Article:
Friday, October 3, 2008

EuroparlTV for the citizens, but Not by the citizens

The European Parliament launched its own media outlet EuroparlTV last week with much fanfare on its premises with its Editorial Charter promising, “The channel shall ensure that the plurality of opinion in the European Parliament is reflected, with due respect to the relative strengths of the political groups, in accordance with a neutral, nonpartisan editorial policy.” 

Brussels-based journalists who know the propaganda tuned talents of European politicians were not convinced as was evident in the Council meeting of the API (International Press Association, representing Brussels based journalists) the very next day, commenting on the Editorial Charter, the unanimous decision was to “wait and see.”

Even the local journalists were unconvinced about the unbiased productivity as Rob Heirbaut, EU-correspondent for VRT (Vlaamse Radio- en Televisieomroep - Belgian TV) said: “I have my doubts about the editorial charter. How will they decide if every group has had its speaking time on Europarltv? Will they use chronometers? And will Eurosceptics or far right independent MEP’s also be given a platform? And if not, why?” 

Journalists at the launch were sceptical of the “speech” by an unknown identity, a so called, “Irish Journalist,” a young woman, never seen earlier in Brussels, by any of the colleagues I asked to identify her. There was also optimism as Deanne Lehman (editor of of the Flemish Radio and Television station VRT), at the launch, commented: “A European Parliament web TV channel - in over 20 languages.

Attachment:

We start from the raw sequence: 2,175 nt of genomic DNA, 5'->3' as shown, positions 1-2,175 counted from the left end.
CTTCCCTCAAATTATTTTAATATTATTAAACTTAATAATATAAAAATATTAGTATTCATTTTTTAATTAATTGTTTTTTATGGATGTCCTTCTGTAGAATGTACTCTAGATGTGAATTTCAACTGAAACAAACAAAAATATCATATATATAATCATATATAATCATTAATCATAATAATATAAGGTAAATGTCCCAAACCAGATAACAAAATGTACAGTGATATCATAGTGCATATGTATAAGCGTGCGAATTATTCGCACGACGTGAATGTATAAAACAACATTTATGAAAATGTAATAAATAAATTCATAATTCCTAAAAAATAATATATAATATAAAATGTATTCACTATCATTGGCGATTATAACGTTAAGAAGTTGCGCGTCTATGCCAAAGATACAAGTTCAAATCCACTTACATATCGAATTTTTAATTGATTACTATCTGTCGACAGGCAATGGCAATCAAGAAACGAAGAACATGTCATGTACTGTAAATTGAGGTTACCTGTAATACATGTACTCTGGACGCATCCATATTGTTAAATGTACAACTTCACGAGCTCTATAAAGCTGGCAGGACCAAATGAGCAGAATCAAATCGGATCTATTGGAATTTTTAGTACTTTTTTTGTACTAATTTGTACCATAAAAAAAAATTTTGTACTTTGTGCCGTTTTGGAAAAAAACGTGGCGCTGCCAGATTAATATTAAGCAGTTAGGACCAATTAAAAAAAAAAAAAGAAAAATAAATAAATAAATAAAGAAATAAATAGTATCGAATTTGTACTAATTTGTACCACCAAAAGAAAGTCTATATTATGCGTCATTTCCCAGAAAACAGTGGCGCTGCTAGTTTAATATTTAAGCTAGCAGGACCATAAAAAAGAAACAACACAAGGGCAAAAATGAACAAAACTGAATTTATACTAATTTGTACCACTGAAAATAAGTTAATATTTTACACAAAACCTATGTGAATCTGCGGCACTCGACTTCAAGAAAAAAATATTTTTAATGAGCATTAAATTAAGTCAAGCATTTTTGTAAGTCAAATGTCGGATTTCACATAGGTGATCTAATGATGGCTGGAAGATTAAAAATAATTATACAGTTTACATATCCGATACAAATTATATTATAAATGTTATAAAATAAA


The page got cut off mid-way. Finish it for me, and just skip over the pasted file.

This embodies the very essence of the pParliament. Bringing the institution closer to the people who actually live in this laboratory is a lofty ideal, but I think it’s quintessentially European really. It’s an exciting, and challenging project!” But a day later, the Belgian journalist Heirbaut already had his doubts saying, “The Europarltv looks very attractive, I still have a lot to discover. I am a bit disappointed by the content though. I would have suspected a daily update of what’s happening in parliament, but they are still showing the story about the collapse of the roof in Strasbourg.”

Launching the project, European Parliament President Hans-Gert Pottering, declared: “As we approach the European elections of June 2009, EuroparlTV should be an excellent Internet tool for citizens, especially young people, to keep themselves informed about the activities and decisions of the directly-elected European Parliament - decisions which have an impact on the everyday lives of almost 500 million European Union citizens.” 

Echoing the sentiments but doubting the citizens’ participation, José-María Siles, Director of (a) news, The Correspondent Agency said, “Europarl TV is a great chance for MEPs to connect with the citizens. Are the Europeans going to poke their representatives? Hard to say,” adding, “I actively participated in the preparation of the Europarl TV last year, making four months of pilot productions.” 

On the content, VRT journalist Heirbaut said, “For journalists, I don’t think it is a useful tool, at the moment. But maybe next week or next year I will have to change my view. For schools on the other hand, it is very useful: it ‘ll make teaching about the EU and parliament a lot easier and more attractive. But will the broad public find its way to the website? I doubt it.”

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